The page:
Intel introduces Sapphire Rapids multi-chip processor with HBM


Intel has officially confirmed that some “Sapphire Rapids” 4th Generation Xeon Scalable processors will include onboard HBM memory late last year, but the company has never demonstrated an actual processor equipped with HBM or revealed its DRAM configuration. At the International Microelectronics Symposium hosted by IMAPS earlier this week, the company finally presented the processor with HBM and confirmed its multi-chip design.

While Intel has confirmed many times that Sapphire Rapids processors will support HBM (likely HBM2E) and DDR5 memory and can use HBM with or without main DDR5 memory, it never featured a real processor equipped with HBM, until this week (thanks to the photo posted by Tom Wassick /@wassickt).

It turns out that each of the four Sapphire Rapids chips has two HBM memory stacks that use two 1024-bit interfaces (i.e. a 2048-bit memory bus). Formally, JEDEC’s HBM2E specification achieves a data transfer rate of 3.2 GT / s, but last year SK Hynix began mass-producing 16 GB 1024 pin stacked arrays (KGSD) rated for 3.6 GT / s operation.

If Intel chooses to use such KGSDs, HBM2E memory will provide the Sapphire Rapids processor with a maximum memory bandwidth of 3.68 TB / s (or 921.6 GB / s per die), but only for 128 GB of memory. In contrast, SPR’s eight channels of DDR5-4800 memory supporting one module per channel and offering 307.2 GB / s will support at least 4 TB of memory using Samsung’s recently announced 512 GB DDR5 RDIMMs. .

It’s also worth noting that Sapphire Rapids equipped with HBM come in a large BGA form factor and will be soldered directly to the motherboard. This is not particularly surprising since Intel’s LGA4677 form factor is quite narrow and the processor does not have enough space on its case for HBM batteries.

Additionally, processors that require a very high performance memory subsystem like HBM tend to have loads of cores that run at high frequencies and have a very high TDP. Keeping in mind that HBM batteries are also power hungry, it might not be easy to develop an outlet that would power a beast equipped with HBM. Therefore, it looks like SPRs equipped with HBM will only be offered to certain customers (just like Intel Xeon Scalable 9200 processors with up to 56 cores) and will be primarily for supercomputers.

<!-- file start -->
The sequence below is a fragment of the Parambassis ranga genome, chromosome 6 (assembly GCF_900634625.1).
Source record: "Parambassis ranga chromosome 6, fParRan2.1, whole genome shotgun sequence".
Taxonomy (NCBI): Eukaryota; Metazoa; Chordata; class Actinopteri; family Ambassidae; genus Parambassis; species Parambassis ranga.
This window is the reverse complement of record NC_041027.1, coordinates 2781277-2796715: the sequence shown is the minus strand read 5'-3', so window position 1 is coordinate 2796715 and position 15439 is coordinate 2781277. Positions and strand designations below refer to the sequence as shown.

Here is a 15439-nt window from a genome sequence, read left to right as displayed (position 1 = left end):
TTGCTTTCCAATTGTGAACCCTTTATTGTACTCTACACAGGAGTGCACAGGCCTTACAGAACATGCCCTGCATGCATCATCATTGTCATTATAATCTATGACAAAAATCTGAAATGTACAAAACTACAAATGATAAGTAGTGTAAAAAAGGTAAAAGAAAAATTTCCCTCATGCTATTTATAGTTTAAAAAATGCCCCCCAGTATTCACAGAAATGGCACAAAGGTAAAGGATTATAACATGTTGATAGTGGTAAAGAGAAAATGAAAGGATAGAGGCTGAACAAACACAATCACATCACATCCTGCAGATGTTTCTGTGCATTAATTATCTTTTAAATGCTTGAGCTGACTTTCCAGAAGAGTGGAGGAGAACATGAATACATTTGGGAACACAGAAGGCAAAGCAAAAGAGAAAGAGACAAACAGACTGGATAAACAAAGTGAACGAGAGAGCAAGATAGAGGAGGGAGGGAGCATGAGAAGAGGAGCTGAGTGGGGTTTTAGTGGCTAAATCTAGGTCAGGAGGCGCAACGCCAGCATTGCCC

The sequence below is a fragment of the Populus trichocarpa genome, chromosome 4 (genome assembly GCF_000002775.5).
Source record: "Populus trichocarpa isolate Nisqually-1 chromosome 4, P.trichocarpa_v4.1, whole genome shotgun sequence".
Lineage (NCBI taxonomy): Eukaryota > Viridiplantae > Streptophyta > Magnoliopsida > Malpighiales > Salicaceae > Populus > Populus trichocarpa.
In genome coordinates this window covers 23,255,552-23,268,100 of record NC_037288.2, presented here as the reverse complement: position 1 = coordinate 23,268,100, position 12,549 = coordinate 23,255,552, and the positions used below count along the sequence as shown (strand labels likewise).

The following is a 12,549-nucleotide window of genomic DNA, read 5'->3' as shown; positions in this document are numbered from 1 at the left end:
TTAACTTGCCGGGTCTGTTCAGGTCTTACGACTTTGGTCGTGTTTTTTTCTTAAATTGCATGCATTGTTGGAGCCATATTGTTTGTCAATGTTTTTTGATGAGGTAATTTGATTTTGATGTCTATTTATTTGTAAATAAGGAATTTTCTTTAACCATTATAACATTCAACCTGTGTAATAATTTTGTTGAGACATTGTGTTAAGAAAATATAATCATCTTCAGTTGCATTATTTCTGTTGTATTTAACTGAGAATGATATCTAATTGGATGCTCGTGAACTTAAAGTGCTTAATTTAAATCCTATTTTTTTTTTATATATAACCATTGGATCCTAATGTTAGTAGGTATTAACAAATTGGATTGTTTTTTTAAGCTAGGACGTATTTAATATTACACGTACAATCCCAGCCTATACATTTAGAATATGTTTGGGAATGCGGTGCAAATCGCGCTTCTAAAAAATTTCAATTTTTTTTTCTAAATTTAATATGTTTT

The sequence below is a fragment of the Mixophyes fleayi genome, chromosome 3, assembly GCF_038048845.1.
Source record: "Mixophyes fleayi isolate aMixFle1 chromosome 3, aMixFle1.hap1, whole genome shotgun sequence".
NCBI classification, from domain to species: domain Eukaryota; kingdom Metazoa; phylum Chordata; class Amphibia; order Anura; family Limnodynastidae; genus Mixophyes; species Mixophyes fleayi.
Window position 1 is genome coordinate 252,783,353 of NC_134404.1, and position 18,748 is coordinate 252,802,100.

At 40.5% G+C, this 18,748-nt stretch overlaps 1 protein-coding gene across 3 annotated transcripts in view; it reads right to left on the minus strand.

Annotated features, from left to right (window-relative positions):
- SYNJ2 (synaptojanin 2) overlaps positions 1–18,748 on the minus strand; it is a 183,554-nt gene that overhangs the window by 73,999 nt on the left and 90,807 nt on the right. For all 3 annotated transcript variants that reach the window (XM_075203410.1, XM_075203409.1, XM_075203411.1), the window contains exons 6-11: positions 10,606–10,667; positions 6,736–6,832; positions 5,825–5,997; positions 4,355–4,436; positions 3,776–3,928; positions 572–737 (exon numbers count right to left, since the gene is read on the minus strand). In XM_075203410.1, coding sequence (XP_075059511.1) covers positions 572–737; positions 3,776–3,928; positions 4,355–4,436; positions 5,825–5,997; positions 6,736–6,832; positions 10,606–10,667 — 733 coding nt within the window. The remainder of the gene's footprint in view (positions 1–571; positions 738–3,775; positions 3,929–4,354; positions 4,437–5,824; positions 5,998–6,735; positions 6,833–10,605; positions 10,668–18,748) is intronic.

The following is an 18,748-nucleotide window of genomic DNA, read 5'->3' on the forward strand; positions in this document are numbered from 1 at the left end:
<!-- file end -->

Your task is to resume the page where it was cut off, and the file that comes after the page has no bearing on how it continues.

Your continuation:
Another thing to note is that the shape of the SPR chips in the image is rectangular rather than square (like the early images of Sapphire Rapids in the LGA4677 package). The author of the image said it was from an Intel graphic “donated by an Intel employee and labeled SPR, and verbally noted as Sapphire Rapids.” That said, it looks like the Sapphire Rapids processor supporting HBM may have a different chip configuration than traditional SPR processors (ultimately, traditional Xeon Scalable processors don’t need an HBM interface that supports space on the chip).

Intel’s Sapphire Rapids processors will include a host of new technologies including support for PCIe Gen 5 with CXL 1.1 protocol for accelerators, a hybrid memory subsystem supporting DDR5 and HBM, advanced matrix expansions Intel (AMX) as well as the AVX512_BF16 and AVX512_VP2INTERSECT instructions designed for data center and supercomputer workloads, and Intel Data Streaming Accelerator (DSA) technology, to name a few.

Earlier this year, we learned that Intel’s Sapphire Rapids uses a multi-chip package with EMIB interconnects between the chips, unlike its predecessors which are monolithic. Although the number of cores depends on performance and horsepower (some reports say that SPR will have up to 56 active cores, but actual chips can hold up to 80 cores), it’s obvious that the 4th Gen Xeon Scalable will be the first to use the latest packaging technologies and Intel’s design paradigm.


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